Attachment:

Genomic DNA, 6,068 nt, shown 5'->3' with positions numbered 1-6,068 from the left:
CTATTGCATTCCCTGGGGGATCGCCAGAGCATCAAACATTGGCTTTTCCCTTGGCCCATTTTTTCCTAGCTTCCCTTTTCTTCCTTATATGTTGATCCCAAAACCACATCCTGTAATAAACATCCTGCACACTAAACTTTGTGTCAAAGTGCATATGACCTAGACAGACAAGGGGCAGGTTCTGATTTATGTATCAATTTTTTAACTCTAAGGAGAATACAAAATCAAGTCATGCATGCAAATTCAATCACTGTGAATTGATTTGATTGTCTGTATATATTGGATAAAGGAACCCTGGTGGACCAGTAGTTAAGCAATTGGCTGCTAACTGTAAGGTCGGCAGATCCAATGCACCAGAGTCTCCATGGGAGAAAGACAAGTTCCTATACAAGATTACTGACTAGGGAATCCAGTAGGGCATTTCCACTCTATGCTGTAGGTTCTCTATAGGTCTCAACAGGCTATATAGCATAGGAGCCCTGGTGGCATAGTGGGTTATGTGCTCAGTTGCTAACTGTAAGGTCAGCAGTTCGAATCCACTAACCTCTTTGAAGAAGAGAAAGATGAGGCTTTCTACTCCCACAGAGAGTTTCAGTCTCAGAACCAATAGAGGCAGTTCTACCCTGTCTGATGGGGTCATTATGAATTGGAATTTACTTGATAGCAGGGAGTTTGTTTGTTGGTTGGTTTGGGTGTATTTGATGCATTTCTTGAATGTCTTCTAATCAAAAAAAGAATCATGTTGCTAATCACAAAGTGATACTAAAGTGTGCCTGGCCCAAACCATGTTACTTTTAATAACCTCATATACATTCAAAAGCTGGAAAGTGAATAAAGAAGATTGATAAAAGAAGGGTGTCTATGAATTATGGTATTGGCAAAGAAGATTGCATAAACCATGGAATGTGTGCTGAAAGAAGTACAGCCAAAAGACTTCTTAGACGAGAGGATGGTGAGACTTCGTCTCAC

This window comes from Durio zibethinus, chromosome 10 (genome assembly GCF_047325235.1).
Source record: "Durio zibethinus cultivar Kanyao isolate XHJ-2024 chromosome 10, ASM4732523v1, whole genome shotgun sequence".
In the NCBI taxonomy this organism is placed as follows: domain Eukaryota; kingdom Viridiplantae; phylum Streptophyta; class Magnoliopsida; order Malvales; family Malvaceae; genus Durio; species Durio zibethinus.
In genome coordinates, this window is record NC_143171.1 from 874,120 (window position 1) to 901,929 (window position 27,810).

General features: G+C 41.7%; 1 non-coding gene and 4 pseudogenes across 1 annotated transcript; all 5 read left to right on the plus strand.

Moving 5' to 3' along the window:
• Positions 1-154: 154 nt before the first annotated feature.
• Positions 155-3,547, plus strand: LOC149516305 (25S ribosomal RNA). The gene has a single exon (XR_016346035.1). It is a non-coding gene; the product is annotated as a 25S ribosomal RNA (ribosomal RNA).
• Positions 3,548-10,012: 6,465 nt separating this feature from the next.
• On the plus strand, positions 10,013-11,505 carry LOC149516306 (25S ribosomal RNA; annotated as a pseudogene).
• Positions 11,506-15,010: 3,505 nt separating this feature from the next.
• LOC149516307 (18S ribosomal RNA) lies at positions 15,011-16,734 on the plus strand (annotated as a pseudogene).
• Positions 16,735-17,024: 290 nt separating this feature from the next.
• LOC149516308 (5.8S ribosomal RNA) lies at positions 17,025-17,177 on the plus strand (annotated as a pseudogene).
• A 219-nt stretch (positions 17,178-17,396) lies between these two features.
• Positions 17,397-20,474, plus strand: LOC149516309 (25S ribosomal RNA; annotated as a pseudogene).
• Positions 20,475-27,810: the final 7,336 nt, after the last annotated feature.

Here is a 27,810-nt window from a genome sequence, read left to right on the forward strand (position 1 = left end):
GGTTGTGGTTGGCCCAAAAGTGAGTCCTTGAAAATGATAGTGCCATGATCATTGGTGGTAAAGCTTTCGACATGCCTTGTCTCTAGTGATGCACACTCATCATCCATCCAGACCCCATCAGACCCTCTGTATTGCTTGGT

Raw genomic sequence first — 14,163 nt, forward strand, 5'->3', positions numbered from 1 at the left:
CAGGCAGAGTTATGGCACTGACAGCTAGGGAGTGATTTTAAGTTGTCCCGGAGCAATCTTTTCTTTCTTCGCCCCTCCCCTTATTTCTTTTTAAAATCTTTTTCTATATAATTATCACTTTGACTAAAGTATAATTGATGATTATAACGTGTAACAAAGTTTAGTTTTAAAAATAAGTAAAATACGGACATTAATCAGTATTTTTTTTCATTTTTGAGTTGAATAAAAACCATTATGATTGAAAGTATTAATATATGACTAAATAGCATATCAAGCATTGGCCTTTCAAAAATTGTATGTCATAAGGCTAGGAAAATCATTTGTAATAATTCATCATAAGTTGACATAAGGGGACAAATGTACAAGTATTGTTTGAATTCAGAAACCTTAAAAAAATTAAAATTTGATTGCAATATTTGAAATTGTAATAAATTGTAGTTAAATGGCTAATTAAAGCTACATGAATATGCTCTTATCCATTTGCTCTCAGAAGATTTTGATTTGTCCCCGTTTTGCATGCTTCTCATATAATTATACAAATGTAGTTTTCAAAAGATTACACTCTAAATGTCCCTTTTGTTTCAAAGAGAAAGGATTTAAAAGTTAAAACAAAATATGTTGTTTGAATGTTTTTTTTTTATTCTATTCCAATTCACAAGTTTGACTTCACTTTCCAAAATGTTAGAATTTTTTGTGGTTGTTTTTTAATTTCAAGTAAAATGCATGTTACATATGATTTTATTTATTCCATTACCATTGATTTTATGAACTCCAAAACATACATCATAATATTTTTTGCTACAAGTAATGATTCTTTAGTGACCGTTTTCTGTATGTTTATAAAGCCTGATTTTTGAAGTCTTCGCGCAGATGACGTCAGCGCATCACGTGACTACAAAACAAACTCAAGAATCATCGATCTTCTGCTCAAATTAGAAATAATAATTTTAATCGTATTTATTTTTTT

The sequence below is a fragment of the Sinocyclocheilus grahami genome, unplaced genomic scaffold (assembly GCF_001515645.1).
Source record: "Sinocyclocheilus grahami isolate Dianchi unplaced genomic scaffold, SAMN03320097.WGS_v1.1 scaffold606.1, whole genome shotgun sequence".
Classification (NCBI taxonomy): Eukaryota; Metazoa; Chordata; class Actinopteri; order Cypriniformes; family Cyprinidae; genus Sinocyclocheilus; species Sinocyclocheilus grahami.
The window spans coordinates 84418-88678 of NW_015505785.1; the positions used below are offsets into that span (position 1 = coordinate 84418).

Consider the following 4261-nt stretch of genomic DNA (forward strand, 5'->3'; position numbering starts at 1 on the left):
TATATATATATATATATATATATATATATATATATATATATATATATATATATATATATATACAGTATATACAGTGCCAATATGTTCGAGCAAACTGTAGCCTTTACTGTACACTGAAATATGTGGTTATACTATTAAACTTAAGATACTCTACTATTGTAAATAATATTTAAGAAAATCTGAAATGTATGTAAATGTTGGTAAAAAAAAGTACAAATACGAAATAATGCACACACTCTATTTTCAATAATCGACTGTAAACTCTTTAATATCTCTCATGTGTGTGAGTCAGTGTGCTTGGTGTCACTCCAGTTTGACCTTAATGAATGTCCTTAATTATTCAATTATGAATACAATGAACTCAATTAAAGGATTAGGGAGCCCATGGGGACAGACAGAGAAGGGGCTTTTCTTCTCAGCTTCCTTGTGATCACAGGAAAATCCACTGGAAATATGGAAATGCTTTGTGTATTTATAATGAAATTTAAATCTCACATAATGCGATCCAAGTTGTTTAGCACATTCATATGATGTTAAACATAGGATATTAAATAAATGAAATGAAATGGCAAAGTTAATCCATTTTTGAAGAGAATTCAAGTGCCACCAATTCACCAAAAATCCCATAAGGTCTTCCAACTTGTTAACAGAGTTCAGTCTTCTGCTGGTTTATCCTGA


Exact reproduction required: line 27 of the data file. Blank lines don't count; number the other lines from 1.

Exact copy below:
The window spans coordinates 84418-88678 of NW_015505785.1; the positions used below are offsets into that span (position 1 = coordinate 84418).